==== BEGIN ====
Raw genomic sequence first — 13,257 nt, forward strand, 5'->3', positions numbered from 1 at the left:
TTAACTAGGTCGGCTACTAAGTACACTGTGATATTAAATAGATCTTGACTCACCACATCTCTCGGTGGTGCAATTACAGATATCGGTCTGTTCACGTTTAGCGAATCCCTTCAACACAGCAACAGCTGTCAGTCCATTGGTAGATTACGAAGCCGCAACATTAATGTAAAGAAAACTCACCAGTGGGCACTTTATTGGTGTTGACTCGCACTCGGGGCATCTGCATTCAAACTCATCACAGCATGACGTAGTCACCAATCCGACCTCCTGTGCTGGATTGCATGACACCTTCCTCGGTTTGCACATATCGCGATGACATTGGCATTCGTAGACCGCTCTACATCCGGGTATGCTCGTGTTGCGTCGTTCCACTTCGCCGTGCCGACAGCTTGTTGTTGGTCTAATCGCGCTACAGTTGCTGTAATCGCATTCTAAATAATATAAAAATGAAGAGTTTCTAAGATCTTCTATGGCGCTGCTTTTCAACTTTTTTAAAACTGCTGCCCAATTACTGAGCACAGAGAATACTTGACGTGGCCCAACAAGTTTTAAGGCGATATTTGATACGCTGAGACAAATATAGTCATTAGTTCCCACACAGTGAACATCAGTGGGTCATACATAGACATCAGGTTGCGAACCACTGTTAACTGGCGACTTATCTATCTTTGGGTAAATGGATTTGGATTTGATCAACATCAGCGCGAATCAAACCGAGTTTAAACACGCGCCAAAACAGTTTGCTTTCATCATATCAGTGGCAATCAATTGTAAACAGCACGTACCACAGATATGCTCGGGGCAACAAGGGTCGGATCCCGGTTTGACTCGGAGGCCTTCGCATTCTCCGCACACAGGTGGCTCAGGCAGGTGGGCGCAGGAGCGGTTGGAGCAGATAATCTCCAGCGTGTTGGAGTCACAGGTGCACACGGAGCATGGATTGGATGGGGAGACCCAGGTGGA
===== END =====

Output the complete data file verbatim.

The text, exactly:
Raw genomic sequence first — 13,257 nt, forward strand, 5'->3', positions numbered from 1 at the left:
TTAACTAGGTCGGCTACTAAGTACACTGTGATATTAAATAGATCTTGACTCACCACATCTCTCGGTGGTGCAATTACAGATATCGGTCTGTTCACGTTTAGCGAATCCCTTCAACACAGCAACAGCTGTCAGTCCATTGGTAGATTACGAAGCCGCAACATTAATGTAAAGAAAACTCACCAGTGGGCACTTTATTGGTGTTGACTCGCACTCGGGGCATCTGCATTCAAACTCATCACAGCATGACGTAGTCACCAATCCGACCTCCTGTGCTGGATTGCATGACACCTTCCTCGGTTTGCACATATCGCGATGACATTGGCATTCGTAGACCGCTCTACATCCGGGTATGCTCGTGTTGCGTCGTTCCACTTCGCCGTGCCGACAGCTTGTTGTTGGTCTAATCGCGCTACAGTTGCTGTAATCGCATTCTAAATAATATAAAAATGAAGAGTTTCTAAGATCTTCTATGGCGCTGCTTTTCAACTTTTTTAAAACTGCTGCCCAATTACTGAGCACAGAGAATACTTGACGTGGCCCAACAAGTTTTAAGGCGATATTTGATACGCTGAGACAAATATAGTCATTAGTTCCCACACAGTGAACATCAGTGGGTCATACATAGACATCAGGTTGCGAACCACTGTTAACTGGCGACTTATCTATCTTTGGGTAAATGGATTTGGATTTGATCAACATCAGCGCGAATCAAACCGAGTTTAAACACGCGCCAAAACAGTTTGCTTTCATCATATCAGTGGCAATCAATTGTAAACAGCACGTACCACAGATATGCTCGGGGCAACAAGGGTCGGATCCCGGTTTGACTCGGAGGCCTTCGCATTCTCCGCACACAGGTGGCTCAGGCAGGTGGGCGCAGGAGCGGTTGGAGCAGATAATCTCCAGCGTGTTGGAGTCACAGGTGCACACGGAGCATGGATTGGATGGGGAGACCCAGGTGGA